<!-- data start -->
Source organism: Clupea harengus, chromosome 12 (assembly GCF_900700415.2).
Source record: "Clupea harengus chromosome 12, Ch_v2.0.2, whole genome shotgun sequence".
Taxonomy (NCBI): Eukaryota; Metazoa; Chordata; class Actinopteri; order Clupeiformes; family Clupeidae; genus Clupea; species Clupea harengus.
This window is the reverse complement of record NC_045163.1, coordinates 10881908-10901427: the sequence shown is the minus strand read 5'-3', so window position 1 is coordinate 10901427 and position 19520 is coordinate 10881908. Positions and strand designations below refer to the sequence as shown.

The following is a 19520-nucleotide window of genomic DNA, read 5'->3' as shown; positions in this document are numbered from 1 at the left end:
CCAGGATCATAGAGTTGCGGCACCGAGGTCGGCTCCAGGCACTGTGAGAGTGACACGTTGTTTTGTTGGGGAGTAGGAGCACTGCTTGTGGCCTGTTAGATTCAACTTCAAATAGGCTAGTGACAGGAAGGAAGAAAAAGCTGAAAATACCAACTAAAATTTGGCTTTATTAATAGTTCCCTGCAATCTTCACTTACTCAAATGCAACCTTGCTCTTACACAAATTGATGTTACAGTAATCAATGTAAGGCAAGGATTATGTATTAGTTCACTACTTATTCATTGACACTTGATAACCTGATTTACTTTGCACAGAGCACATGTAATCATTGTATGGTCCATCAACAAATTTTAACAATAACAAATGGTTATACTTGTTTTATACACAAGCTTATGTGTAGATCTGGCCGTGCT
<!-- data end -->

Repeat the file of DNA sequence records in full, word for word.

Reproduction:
Source organism: Clupea harengus, chromosome 12 (assembly GCF_900700415.2).
Source record: "Clupea harengus chromosome 12, Ch_v2.0.2, whole genome shotgun sequence".
Taxonomy (NCBI): Eukaryota; Metazoa; Chordata; class Actinopteri; order Clupeiformes; family Clupeidae; genus Clupea; species Clupea harengus.
This window is the reverse complement of record NC_045163.1, coordinates 10881908-10901427: the sequence shown is the minus strand read 5'-3', so window position 1 is coordinate 10901427 and position 19520 is coordinate 10881908. Positions and strand designations below refer to the sequence as shown.

The following is a 19520-nucleotide window of genomic DNA, read 5'->3' as shown; positions in this document are numbered from 1 at the left end:
CCAGGATCATAGAGTTGCGGCACCGAGGTCGGCTCCAGGCACTGTGAGAGTGACACGTTGTTTTGTTGGGGAGTAGGAGCACTGCTTGTGGCCTGTTAGATTCAACTTCAAATAGGCTAGTGACAGGAAGGAAGAAAAAGCTGAAAATACCAACTAAAATTTGGCTTTATTAATAGTTCCCTGCAATCTTCACTTACTCAAATGCAACCTTGCTCTTACACAAATTGATGTTACAGTAATCAATGTAAGGCAAGGATTATGTATTAGTTCACTACTTATTCATTGACACTTGATAACCTGATTTACTTTGCACAGAGCACATGTAATCATTGTATGGTCCATCAACAAATTTTAACAATAACAAATGGTTATACTTGTTTTATACACAAGCTTATGTGTAGATCTGGCCGTGCT